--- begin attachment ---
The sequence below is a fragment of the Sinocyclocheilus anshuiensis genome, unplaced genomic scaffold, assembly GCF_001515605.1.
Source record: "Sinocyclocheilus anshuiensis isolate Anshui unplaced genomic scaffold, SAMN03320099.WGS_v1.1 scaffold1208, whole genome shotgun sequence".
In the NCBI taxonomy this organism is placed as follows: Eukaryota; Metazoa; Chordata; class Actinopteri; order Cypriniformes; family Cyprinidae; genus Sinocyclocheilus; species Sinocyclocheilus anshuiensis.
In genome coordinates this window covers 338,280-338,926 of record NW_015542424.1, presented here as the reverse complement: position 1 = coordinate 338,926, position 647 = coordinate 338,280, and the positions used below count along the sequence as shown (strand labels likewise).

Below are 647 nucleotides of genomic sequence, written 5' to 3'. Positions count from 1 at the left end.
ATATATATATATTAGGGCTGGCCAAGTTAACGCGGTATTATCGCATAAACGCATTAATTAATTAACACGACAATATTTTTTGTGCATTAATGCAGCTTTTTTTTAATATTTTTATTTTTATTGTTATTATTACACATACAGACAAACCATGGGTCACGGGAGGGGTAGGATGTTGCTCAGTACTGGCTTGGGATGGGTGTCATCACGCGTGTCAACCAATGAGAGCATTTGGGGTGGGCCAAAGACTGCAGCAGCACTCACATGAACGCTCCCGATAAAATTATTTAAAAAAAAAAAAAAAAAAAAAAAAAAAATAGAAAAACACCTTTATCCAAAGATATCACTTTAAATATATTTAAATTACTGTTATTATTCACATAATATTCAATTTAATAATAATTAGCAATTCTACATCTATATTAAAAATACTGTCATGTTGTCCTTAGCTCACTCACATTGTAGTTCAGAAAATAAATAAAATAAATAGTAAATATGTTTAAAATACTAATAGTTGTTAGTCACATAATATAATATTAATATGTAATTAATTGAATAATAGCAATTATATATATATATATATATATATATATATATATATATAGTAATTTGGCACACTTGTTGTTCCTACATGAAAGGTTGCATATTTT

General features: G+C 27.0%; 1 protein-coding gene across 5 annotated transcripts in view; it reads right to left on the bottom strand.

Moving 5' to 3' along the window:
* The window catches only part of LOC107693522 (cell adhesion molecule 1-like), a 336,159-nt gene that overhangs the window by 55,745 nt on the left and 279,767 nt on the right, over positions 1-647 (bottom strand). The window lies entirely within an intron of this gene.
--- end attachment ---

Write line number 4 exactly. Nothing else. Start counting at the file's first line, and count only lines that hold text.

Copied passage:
In genome coordinates this window covers 338,280-338,926 of record NW_015542424.1, presented here as the reverse complement: position 1 = coordinate 338,926, position 647 = coordinate 338,280, and the positions used below count along the sequence as shown (strand labels likewise).